Tag Archives: brocolli

#NABLOPOMO: Cabbage Cage harvest

Since I have been away from the plot this weekend, Ma has been digging over the cabbage patch. It was slightly full of weeds, that Ma was a little affronted by, and also about to keel over. So, sending me the occasional match report, Ma took the cabbage cage on. And she did what is a cracking job. The weeds are gone. I should probably water the contents of the cage though, it does look a bit depressed.

Pottering on the plot 24/01/15

After a very long time, I wandered down to the plot today. Courtesy of my mum’s sister, I had manage to filch some strawberry runners. Probably not the best time of the year to uproot them, but I do have a plan for these things. There are three beds of raspberry canes that I planted last year. These are upright canes, that as of yet, still look a bit brown and sticky. Have yet to start sending off green shoots. I am told that these are two years old, so I would hotly expect some raspberry fruit at some point in the growing season. I forget now which variety is where. But the varieties are

  • tulameen
  • Malling jewel
  • Glen Cova

The earth around the canes is very bare. This only means that this is vacant space for weeds and other such nasties. In order to reduce this amount, I have slotted into the filched strawberry runners. Might even see if I can find some more. But these will hopefully send out more runners and the space on the beds will be maximised with soft fruit. Whilst I have grown strawberries before, and I have autumn bliss raspberries, I’ve never considered cultivating them both with this technique before.

Pottered around, heeling in the  rochester peach tree that had become a little lopsided with the buffeting wind. This is tree that started off life as a variety in Canada. I would love to have fruit from there, would be rather novel having home grown peaches in Birmingham. Not many buds have formed yet on any of the trees, sadly. The Braeburn apple tree may have a couple of buds that are still tightly closed. Otherwise, the fruit trees are looking rather scary and skeletal. Last year, the falstaff apple tree did provide about half a dozen apples. We also have a worcester pearmain, and syvia cherry tree, along side the victoria plum and concorde pears. The victoria plum fruited once, the pear tree has yet to fruit at all. My main concern about these trees is the frost once they get their blossom. I cover them, mum would rather I didn’t. She is rather vocal about that, and reckons that is the way to kill off the flowers.I am not prepared to argue, but should probably re-consider and be resilient and keep them covered.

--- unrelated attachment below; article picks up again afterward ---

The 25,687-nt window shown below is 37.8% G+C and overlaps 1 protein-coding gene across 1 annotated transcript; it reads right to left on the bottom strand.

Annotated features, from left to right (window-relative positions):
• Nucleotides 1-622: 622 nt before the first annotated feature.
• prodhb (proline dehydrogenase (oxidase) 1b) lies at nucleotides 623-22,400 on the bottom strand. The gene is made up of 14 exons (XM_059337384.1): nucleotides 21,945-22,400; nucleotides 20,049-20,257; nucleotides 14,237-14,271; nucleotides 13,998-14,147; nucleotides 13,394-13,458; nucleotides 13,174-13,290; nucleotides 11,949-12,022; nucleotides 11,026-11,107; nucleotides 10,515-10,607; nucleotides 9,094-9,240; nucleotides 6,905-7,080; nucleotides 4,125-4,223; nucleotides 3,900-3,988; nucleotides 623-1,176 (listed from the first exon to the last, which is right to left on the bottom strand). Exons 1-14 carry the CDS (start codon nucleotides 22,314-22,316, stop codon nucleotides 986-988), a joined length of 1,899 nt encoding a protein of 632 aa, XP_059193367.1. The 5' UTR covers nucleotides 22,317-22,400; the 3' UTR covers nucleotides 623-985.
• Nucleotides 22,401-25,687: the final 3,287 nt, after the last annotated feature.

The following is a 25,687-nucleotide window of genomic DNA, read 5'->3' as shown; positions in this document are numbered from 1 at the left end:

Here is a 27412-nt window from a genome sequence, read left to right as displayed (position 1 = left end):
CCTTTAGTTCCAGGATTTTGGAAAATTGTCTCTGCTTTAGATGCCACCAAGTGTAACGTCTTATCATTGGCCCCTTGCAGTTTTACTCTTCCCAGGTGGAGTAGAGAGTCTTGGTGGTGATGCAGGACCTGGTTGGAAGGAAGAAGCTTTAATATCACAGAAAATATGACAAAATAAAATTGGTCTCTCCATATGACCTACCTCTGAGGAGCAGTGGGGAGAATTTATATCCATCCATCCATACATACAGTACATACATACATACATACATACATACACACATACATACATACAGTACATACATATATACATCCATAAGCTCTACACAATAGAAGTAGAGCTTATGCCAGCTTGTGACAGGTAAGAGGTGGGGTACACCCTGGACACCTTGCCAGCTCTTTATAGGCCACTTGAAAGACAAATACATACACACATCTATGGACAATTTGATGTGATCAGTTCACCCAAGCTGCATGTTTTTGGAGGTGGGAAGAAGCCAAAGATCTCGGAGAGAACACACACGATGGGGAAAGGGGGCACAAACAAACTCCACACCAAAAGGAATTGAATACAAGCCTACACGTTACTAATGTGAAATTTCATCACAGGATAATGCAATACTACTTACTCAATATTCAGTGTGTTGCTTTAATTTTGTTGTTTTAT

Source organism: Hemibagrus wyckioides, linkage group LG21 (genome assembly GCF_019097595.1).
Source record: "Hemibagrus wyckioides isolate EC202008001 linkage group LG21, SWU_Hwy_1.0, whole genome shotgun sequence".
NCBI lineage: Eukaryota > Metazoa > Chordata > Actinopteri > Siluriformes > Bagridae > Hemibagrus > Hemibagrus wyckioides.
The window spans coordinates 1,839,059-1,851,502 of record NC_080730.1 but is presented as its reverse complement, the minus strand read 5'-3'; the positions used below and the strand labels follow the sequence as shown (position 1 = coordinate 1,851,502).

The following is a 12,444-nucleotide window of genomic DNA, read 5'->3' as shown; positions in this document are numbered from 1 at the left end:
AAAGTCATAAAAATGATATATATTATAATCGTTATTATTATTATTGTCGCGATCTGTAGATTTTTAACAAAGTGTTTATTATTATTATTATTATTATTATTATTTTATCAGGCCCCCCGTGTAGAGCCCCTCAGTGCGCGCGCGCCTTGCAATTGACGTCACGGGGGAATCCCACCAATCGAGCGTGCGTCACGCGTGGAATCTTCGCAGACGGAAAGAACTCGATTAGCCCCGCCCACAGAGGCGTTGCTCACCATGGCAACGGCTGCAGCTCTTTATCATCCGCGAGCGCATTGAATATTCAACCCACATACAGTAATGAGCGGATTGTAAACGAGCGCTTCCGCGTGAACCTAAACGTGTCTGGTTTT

Had a quick look under the cabbge netting. It’s all very green and leafy under there. Spotted some brocolli, but not an awful lot. And there are the tiniest of cabbages too. Think it’s time to whip out the blue pellets of doom. Whilst there is a crop in there, the slugs and snails are already snacking on what should be mine.

Caging cabbages

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It’s not that the cabbages are wild rampant beasts. They are quite slow and docile creatures really. They do need some structural support though.

Today about 30 plug plants were plugged in. These were Duncan and sennen cabbages, as well as claret brocolli, and dwarf Curly kale. Each plug was plugged into a small hole with some lime. I had already scattered chicken poop pellets across the bed.

Watered, there was some scattering of blue pellets of doom. Then came the cage itself. A structure made of bamboo canes, lots of them, lashed together. With yogurt pots perched on top to support the netting. Netting was then draped across the top and secured with heavy bricks. Also had to reinforce the structural integrity of the cage built previously. Whilst a few gave succumbed to slimers. Most are doing well. There are however lots of weeds in there that will have to be hoed out. Thinking about removing the make shift fleece and adding netting across now that we have a supply. My only fear is weather damage. Heavy snow or rain could finish the lot.